Furthermore, AU has in the past also called for the suspension of the ICC proceedings against the President of Kenya, Uhuru Kenyatta and his deputy William Ruto who, along with five others were charged for crimes against humanity including murder, forceful removal of populations, mass rape and other sexual crimes in the aftermath of the 2007 general elections in Kenya.
Besides calling for non-cooperation with ICC, AU has stopped the setting up of the ICC liaison office in Addis Ababa.
Moreover, some leaders like the current chairman of the AU Mugabe and the African National Congress (ANC) leadership are now calling for the complete pull-out of all African States Parties (ASP) from Rome Statute.
It should be noted that along with countries such as Sudan and Libya, Zimbabwe is not a State Part of the ICC.
There is no doubt that the ICC should concern itself with the gross violation of human rights in countries such as Israel/Palestine, Syria, Ukraine, and Iraq and others where there are gross violations of human rights.
We argue that it is crucially important that all cases of impunity are stopped, be it in Africa, Asia or Europe.
In that context, ICC should always remind itself that it was founded with the conviction that there should be no impunity for anybody anywhere in the world.
We also believe that the fight against impunity and concern for well-being of the most vulnerable are values central to humanity irrespective of geography, history, race and position in global hierarchies of power.
The failure to deal with cases outside Africa has given the blood thirsty African despots scapegoat to rationalise and justify their vampirical desires and negative escapades against their own people.
It cannot be doubted that ICC has many shortcomings but its characterisation as unfairly targeting Africans is not backed by facts.
For instance, of the eight cases before ICC four were referred by Africa itself i.e. DRC, Uganda, Central Africa Republic and Mali.
On the other hand, Sudan and Libya were referred by the United Nations Security Council in terms of the United Nations Charter, Chapter VII read together with Rome Statute, Article 16, while Kenya and Cote d’voire were referred in terms of the Rome Statute, Article 15 which stipulate that the prosecutor may initiate investigations proprio motu on the basis of information on crimes within the jurisdiction of the ICC.
Not surprisingly, only those governments which stood to benefit from referring their cases to ICC did so.
In fact they referred their political opponents for prosecution by ICC.
On the other hand, where the seating government was the perpetrator no cases have been referred to ICC to date.
It would be unrealistic to expect the perpetrating government to refer cases of impunity to ICC.
In this regard, if the ICC was to rely on government referrals, then the ICC would degenerate into the justice of the powerful, hence the justification of referrals by the Security Council and the chief prosecutor’s own initiative.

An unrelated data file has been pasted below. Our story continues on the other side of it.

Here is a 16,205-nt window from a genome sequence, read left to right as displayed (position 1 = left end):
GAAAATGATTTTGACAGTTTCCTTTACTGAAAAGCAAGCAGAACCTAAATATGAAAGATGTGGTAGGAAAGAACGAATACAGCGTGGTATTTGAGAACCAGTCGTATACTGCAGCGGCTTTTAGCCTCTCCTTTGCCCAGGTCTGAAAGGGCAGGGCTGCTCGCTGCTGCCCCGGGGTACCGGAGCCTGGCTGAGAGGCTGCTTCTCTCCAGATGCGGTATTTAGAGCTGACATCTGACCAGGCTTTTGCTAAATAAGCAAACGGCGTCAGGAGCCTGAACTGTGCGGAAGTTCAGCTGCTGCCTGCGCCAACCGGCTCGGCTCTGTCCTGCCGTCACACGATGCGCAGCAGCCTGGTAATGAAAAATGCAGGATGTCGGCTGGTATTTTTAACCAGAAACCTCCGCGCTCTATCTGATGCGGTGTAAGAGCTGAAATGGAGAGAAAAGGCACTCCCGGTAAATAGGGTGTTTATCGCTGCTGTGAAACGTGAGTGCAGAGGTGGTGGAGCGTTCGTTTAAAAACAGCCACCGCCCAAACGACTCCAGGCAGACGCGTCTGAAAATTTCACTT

For the record, the current ICC chief prosecutor is a Gambian woman Fatou Bensouda who took over from Luis Moreno Ocampo from Agentina -both from the global south and not from the imperial West.
While the ICC has not prosecuted cases in the global north, it is clear that those that have been charged in Africa have a case to answer.
Therefore the accusation that ICC is a selective, skewed, biased and even condescending court does not pass the evidence test.
The truth of the matter is that some African presidents who are in the forefront of vilifying the ICC are themselves guilty of impunity, war crimes, crimes against humanity and genocide and they are looking for political and ideological sanctuaries to hide, prevent and escape justice.
Oddly enough, in all the resolutions and decisions of the AU assembly on ICC since the al Bashir indictment in 2009 there has not been a single mention of the rights of victims of impunity.
Instead, all the decisions of the AU Assembly are couched around the issue of immunity of the seating heads of states and governments.
In fact, the AU decisions are inscripted in what Enrique Dussell terms the ‘nationality of power’ wedded with ‘coloniality of power’ a situation where the ordinary masses are subalternised and peripherised into zones of non-being.
In the eyes of some leaders such as Sudan’s al Bashir, Gambia’s Yaya Jameh, Eritrea’s Afwerki and Zimbabwe’s President Mugabe, killability and dispensability of human life are part of pan-Africanism.
This abysmal thinking suggests that the rights of the victims of impunity must be silenced and disciplined in the name of faked stability and negative peace.
Hence the people who complain about bias of the ICC are African dictators-the perpetrators and not the victims, who are relieved that at least ‘somebody in the ICC is paying attention to their plight’.
Evidently, the AU pull-out campaign headed by Mugabe seeks to disable the ICC from indicting more fraudsters running the African states.